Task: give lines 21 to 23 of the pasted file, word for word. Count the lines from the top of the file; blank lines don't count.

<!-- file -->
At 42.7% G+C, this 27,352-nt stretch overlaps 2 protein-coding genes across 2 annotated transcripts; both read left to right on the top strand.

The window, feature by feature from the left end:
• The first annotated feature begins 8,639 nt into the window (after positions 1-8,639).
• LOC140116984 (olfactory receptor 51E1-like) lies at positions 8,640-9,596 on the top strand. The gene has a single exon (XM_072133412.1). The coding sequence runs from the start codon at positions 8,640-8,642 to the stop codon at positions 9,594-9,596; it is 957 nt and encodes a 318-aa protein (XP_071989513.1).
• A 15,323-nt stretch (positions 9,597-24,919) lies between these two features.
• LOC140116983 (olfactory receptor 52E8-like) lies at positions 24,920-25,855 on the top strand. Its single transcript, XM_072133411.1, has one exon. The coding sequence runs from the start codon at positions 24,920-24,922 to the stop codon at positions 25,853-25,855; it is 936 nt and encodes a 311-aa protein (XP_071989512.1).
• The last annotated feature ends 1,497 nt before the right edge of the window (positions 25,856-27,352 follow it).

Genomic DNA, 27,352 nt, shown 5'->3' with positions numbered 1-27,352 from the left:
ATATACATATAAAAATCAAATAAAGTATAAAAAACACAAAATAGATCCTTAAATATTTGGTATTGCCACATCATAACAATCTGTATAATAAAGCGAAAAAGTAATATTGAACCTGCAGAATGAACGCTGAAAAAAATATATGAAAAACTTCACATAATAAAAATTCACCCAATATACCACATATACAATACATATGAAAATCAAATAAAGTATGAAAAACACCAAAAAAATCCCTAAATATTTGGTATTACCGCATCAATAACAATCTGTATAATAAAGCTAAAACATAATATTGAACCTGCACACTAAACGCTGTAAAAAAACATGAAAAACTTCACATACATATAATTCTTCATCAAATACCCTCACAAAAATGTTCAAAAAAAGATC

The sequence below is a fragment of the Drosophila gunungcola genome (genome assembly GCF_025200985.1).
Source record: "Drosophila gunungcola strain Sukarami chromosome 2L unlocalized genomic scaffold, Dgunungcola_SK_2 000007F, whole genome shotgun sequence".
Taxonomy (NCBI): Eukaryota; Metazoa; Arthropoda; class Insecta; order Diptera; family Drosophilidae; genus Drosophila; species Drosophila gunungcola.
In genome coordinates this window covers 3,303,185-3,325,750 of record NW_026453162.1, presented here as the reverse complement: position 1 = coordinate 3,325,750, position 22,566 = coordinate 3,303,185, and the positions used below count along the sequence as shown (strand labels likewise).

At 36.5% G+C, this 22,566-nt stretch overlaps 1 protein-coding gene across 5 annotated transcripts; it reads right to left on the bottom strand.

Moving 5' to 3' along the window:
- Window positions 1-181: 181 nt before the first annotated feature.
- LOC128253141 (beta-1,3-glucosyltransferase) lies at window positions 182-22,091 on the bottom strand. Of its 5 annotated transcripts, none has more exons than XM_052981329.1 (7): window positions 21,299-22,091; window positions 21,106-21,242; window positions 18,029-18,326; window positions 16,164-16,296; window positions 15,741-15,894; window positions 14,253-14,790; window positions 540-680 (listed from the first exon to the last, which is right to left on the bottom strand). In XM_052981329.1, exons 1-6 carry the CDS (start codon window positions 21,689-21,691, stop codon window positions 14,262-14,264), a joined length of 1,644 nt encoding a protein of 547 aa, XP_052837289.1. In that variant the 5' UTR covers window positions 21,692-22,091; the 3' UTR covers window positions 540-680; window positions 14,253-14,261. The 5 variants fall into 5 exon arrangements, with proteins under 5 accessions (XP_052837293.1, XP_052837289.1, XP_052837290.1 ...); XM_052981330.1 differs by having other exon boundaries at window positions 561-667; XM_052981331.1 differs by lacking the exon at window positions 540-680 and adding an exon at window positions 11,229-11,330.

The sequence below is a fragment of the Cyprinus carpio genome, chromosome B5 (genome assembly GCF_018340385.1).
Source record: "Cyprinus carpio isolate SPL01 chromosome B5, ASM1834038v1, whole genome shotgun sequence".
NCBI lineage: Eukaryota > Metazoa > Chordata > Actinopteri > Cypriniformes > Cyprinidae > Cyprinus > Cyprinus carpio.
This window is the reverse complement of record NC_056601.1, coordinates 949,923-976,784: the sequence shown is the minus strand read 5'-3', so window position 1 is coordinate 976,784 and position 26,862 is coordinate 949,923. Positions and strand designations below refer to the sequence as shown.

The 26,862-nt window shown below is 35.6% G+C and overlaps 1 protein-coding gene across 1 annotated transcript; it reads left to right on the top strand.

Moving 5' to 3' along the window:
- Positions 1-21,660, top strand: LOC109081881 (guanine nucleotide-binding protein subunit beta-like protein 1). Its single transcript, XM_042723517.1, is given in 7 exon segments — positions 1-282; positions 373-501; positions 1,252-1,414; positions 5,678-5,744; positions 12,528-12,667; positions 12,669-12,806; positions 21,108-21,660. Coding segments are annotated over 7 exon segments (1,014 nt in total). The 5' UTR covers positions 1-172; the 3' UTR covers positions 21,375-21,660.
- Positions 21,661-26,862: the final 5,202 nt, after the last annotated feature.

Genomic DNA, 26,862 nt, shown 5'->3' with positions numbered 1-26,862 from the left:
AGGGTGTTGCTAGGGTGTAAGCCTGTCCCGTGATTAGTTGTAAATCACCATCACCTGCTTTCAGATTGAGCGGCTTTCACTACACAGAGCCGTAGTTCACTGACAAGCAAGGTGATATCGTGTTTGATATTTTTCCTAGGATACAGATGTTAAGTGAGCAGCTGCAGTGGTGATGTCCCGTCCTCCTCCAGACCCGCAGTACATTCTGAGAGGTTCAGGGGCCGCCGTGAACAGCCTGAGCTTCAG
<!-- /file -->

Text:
This window is the reverse complement of record NC_056601.1, coordinates 949,923-976,784: the sequence shown is the minus strand read 5'-3', so window position 1 is coordinate 976,784 and position 26,862 is coordinate 949,923. Positions and strand designations below refer to the sequence as shown.

The 26,862-nt window shown below is 35.6% G+C and overlaps 1 protein-coding gene across 1 annotated transcript; it reads left to right on the top strand.

Moving 5' to 3' along the window: